How much control do you give your clients?greenspun.com : LUSENET : Large format photography : One Thread
I'll try to use brevity here...I'm amateur. Completely. And though I've had some stuff exhibited in a few shows and sell the odd print here and there, I'm a computer geek by vocation, so I'm going to ask what many of you may consider a novice question.
I was approached recently by someone who wants a dozen or more prints, each of a different subject, mostly external architectural shots. In talking with this gentleman, I got a good feel for what he wants, but I also get the feeling that he has very specific ideas regarding the images, specifically in composition and content. My question to you is how much do you allow your clients to dictate how you shoot? I could ask many more related questions, but I'll just run this one up the flagpole for now.
Thanks for any input/advice you can offer.
-- Chad Jarvis (firstname.lastname@example.org), January 11, 2002
It depends on how much they are paying! The more they pay the more I'm open to their suggestions. Now here is a creative way out of feeling like you are in an all or nothing bind. Shoot it their way and also shoot it your way and then offer proofs of both versions.
-- Ellis Vener Photography (email@example.com), January 11, 2002.
You want a happy customer so you have a repeat customer. He may have a specific reason for wanting a certain composition and content. The more you can understand about his specific needs, the better you can meet them.
I've done some art direction in my role in marketing, and, for example, you might have a specific graphic design in mind for a catalog cover or an ad. You then need to have a photo shot that meets the design.
For commercial work, I expect any photographer to meet the requirements I set, and I expect to pay typical professional rates for my area. I wouldn't shop around for rates nor photographers if I'm happy with what I'm getting. The photography cost, though it may be high, is usually a small percentage of the cost of the project where it's being used.
For example, I may spend $50,000 to produce a catalog, and a thousand dollars for a photo shoot is just 2% of the total cost, and inconsequential.
-- Charlie Strack (firstname.lastname@example.org), January 11, 2002.
This is a question with many different answers. When I worked at an ad agency, the art directors specified exactly what the final photograph was to look like. The photographers that were hired were for all intents and purposes glorified technicians who were able to take a sketch and a couple of reference photos and - with the guidance of the art director - produce a photographic rendering of the sketch provided.
However, I have had couples who are getting married who told me simply that they wanted their wedding photographed in a "photojournalistic style" with no other instructions.
If the client is not looking for your artistic input, then I would not sweat it too much. Take his/her money and do the work to his satisfaction. Case closed.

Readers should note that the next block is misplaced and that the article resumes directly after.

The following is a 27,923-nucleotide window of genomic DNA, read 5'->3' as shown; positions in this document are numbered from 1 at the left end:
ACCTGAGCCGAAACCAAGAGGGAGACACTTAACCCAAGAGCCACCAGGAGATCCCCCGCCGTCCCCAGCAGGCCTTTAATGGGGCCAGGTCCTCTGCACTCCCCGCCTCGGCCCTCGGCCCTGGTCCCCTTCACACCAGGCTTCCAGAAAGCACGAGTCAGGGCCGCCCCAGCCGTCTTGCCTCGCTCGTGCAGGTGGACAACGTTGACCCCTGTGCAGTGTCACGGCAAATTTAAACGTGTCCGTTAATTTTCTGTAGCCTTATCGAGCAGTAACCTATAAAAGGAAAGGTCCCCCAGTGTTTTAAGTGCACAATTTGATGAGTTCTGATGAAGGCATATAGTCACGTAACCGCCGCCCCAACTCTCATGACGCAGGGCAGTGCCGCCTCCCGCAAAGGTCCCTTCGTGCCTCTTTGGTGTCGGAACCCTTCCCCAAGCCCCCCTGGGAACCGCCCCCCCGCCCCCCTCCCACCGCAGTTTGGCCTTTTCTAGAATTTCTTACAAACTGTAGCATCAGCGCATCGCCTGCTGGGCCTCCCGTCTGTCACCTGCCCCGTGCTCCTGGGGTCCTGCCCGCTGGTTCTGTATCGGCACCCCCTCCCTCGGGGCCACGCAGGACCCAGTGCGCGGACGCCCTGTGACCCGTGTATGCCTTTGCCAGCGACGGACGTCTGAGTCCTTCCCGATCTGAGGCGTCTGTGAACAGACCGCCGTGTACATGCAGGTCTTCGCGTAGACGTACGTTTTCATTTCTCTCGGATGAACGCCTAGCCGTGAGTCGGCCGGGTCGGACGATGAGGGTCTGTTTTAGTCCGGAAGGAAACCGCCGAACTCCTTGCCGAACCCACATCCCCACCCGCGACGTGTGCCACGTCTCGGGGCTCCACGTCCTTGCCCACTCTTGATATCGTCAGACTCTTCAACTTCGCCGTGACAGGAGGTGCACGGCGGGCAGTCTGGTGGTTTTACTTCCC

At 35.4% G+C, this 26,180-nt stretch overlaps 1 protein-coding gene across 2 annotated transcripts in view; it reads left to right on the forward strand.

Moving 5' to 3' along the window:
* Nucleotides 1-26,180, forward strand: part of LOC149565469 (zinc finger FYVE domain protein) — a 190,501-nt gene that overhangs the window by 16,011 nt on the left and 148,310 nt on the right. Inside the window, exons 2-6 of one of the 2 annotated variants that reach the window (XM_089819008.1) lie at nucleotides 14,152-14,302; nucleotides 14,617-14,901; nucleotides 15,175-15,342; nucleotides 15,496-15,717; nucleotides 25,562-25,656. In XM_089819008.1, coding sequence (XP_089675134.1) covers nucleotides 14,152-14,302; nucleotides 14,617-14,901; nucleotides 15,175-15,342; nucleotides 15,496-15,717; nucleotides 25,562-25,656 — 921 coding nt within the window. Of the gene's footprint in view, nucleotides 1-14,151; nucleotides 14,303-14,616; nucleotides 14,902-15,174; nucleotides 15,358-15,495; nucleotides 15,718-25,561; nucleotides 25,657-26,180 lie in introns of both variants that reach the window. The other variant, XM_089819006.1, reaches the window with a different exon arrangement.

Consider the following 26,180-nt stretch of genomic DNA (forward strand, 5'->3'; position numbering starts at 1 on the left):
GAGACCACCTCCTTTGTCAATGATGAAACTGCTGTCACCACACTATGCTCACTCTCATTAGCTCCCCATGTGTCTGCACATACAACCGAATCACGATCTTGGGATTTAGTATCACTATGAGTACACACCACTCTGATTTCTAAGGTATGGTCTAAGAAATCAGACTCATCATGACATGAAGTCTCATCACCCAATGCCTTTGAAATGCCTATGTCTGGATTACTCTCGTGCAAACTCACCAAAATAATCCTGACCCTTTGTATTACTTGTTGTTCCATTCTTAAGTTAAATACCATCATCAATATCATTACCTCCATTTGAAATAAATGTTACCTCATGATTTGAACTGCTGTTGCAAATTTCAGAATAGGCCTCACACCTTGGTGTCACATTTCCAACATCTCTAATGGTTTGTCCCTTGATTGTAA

If you think that your client might be open to your artistic input a small suggestion here and there may be in order. The resulting reaction should determine if the client is receptive or not. Of course, the final usage of the photos have a huge impact on the entire process.
-- Dominique Labrosse (email@example.com), January 11, 2002.
I did commercial fashion and catalogue work. The art directors used to give me sketches, they wanted the pics to be compased like the sketches, Thsi was pretty standard when an agency was involved. I was paid to fulfill their vision. I eventually got fed up so I became a professional amateur,The quality of the work is the same but I refuse to take money. Hence I remain an amateur. The client knows what he or she is willing to pay for, If you give them what they tell you they want they will be happy, If you do not give them what they want they will be unhappy, If you give thenm what they want and then give them more and it is an improvement then they will think you are a genius artist, There after they willnot second guess you.
-- ED (firstname.lastname@example.org), January 11, 2002.
Give em none, what they don't control won't hurt them.
They ask you to do a job, so you do the job. Dictate to them.
If you can't do the job then don't take it on.
-- Nigel Turner (email@example.com), January 11, 2002.
Chad: Listen to Ellis. He knows of what he speaks. On a shoot like this, where there are guidelines, shoot what the customer asks for, then make one the way you think it should look. Let him choose. Just tell him you found some interesting angles that he might want to see, and that you are trying to do a good job for him. Unless he is filling a definate layout, you may find he picks your shots the most. In any event, you will create good will, and perhaps repeat business.
-- Doug Paramore (Dougmary@alaweb.com), January 11, 2002.
There is an old expression: "You don't buy a dog so that you can bark yourself." Some clients, art-directors and designers do want to bark. Others do not. You will encounter both and should engage them accordingly. Undertaking commercial assignments you must always be mindful of the client's brief. In these days of economic pre-eminence aesthetic considerations determined by the demographic profile of the anticipated market are not happenstance - they are stringent necessities. Layout, aspect ratio and space for text are all considerations that have never been able to be overlooked.
Don't be precious. As an inchoate photographer you are lucky to be considered. You are about to be paid to learn!
It is evident from the tone of your observations of the client that you need to develop and hone photographic AND business skills pronto from these experiences and despite exuding all the self-confidence in the world you will not bluff a client who's been around the block a few times. The client has a lot at stake and will ride you to ensure your work attains its expectations. The rewards can be a good deal greater than selling the odd print here and there; but there's nothing for nothing. Selling out? Maybe, to an extent; but remember that the road to oblivion is well paved with many a smart-ass. So listen up, learn, do good work and build a career.